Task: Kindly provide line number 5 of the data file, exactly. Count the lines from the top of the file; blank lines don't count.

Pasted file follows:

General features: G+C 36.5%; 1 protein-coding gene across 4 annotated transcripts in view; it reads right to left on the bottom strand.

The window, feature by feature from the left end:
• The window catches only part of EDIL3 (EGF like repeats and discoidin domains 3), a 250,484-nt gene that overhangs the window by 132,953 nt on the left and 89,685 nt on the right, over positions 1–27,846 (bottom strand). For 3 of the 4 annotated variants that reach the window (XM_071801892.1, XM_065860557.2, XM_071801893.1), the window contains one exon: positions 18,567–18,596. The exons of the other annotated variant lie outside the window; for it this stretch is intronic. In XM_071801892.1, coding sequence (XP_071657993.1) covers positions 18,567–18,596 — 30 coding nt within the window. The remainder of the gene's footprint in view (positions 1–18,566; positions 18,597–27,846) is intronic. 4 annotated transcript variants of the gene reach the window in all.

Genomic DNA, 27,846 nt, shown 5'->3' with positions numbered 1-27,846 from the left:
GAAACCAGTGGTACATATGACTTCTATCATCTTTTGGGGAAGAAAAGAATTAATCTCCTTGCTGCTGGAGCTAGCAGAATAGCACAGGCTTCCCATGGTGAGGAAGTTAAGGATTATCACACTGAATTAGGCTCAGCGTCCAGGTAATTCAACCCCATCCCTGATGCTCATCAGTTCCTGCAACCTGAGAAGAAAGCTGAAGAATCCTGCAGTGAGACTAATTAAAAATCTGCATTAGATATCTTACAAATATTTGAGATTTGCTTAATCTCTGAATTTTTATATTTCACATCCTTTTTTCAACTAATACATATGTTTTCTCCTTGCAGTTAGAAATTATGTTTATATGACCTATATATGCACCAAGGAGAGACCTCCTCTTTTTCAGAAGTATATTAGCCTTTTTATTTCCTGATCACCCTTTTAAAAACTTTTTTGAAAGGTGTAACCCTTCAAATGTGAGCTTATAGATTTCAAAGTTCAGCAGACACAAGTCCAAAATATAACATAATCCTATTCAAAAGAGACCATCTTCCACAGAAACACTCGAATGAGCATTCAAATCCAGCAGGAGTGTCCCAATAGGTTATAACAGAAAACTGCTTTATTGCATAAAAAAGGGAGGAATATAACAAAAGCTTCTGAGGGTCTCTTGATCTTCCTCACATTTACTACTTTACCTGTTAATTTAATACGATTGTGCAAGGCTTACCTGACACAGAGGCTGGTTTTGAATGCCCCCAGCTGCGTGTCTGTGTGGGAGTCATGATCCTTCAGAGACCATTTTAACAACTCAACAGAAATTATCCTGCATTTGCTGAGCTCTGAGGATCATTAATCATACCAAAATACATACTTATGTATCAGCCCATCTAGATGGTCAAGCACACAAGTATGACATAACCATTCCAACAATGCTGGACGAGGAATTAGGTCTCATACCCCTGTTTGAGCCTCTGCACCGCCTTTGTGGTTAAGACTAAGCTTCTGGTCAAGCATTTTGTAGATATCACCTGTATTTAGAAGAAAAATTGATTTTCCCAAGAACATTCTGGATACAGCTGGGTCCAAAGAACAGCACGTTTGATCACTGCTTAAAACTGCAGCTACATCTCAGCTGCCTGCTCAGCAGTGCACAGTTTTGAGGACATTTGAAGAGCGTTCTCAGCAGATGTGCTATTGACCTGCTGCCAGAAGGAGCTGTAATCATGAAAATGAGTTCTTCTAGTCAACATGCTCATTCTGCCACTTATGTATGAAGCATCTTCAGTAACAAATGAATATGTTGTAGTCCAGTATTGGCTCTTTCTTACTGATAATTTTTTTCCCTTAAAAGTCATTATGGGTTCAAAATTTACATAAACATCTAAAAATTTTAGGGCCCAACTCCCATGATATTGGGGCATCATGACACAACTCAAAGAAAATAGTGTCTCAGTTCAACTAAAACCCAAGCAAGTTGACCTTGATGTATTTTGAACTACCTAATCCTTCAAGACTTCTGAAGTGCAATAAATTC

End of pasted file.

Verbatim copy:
GAAACCAGTGGTACATATGACTTCTATCATCTTTTGGGGAAGAAAAGAATTAATCTCCTTGCTGCTGGAGCTAGCAGAATAGCACAGGCTTCCCATGGTGAGGAAGTTAAGGATTATCACACTGAATTAGGCTCAGCGTCCAGGTAATTCAACCCCATCCCTGATGCTCATCAGTTCCTGCAACCTGAGAAGAAAGCTGAAGAATCCTGCAGTGAGACTAATTAAAAATCTGCATTAGATATCTTACAAATATTTGAGATTTGCTTAATCTCTGAATTTTTATATTTCACATCCTTTTTTCAACTAATACATATGTTTTCTCCTTGCAGTTAGAAATTATGTTTATATGACCTATATATGCACCAAGGAGAGACCTCCTCTTTTTCAGAAGTATATTAGCCTTTTTATTTCCTGATCACCCTTTTAAAAACTTTTTTGAAAGGTGTAACCCTTCAAATGTGAGCTTATAGATTTCAAAGTTCAGCAGACACAAGTCCAAAATATAACATAATCCTATTCAAAAGAGACCATCTTCCACAGAAACACTCGAATGAGCATTCAAATCCAGCAGGAGTGTCCCAATAGGTTATAACAGAAAACTGCTTTATTGCATAAAAAAGGGAGGAATATAACAAAAGCTTCTGAGGGTCTCTTGATCTTCCTCACATTTACTACTTTACCTGTTAATTTAATACGATTGTGCAAGGCTTACCTGACACAGAGGCTGGTTTTGAATGCCCCCAGCTGCGTGTCTGTGTGGGAGTCATGATCCTTCAGAGACCATTTTAACAACTCAACAGAAATTATCCTGCATTTGCTGAGCTCTGAGGATCATTAATCATACCAAAATACATACTTATGTATCAGCCCATCTAGATGGTCAAGCACACAAGTATGACATAACCATTCCAACAATGCTGGACGAGGAATTAGGTCTCATACCCCTGTTTGAGCCTCTGCACCGCCTTTGTGGTTAAGACTAAGCTTCTGGTCAAGCATTTTGTAGATATCACCTGTATTTAGAAGAAAAATTGATTTTCCCAAGAACATTCTGGATACAGCTGGGTCCAAAGAACAGCACGTTTGATCACTGCTTAAAACTGCAGCTACATCTCAGCTGCCTGCTCAGCAGTGCACAGTTTTGAGGACATTTGAAGAGCGTTCTCAGCAGATGTGCTATTGACCTGCTGCCAGAAGGAGCTGTAATCATGAAAATGAGTTCTTCTAGTCAACATGCTCATTCTGCCACTTATGTATGAAGCATCTTCAGTAACAAATGAATATGTTGTAGTCCAGTATTGGCTCTTTCTTACTGATAATTTTTTTCCCTTAAAAGTCATTATGGGTTCAAAATTTACATAAACATCTAAAAATTTTAGGGCCCAACTCCCATGATATTGGGGCATCATGACACAACTCAAAGAAAATAGTGTCTCAGTTCAACTAAAACCCAAGCAAGTTGACCTTGATGTATTTTGAACTACCTAATCCTTCAAGACTTCTGAAGTGCAATAAATTC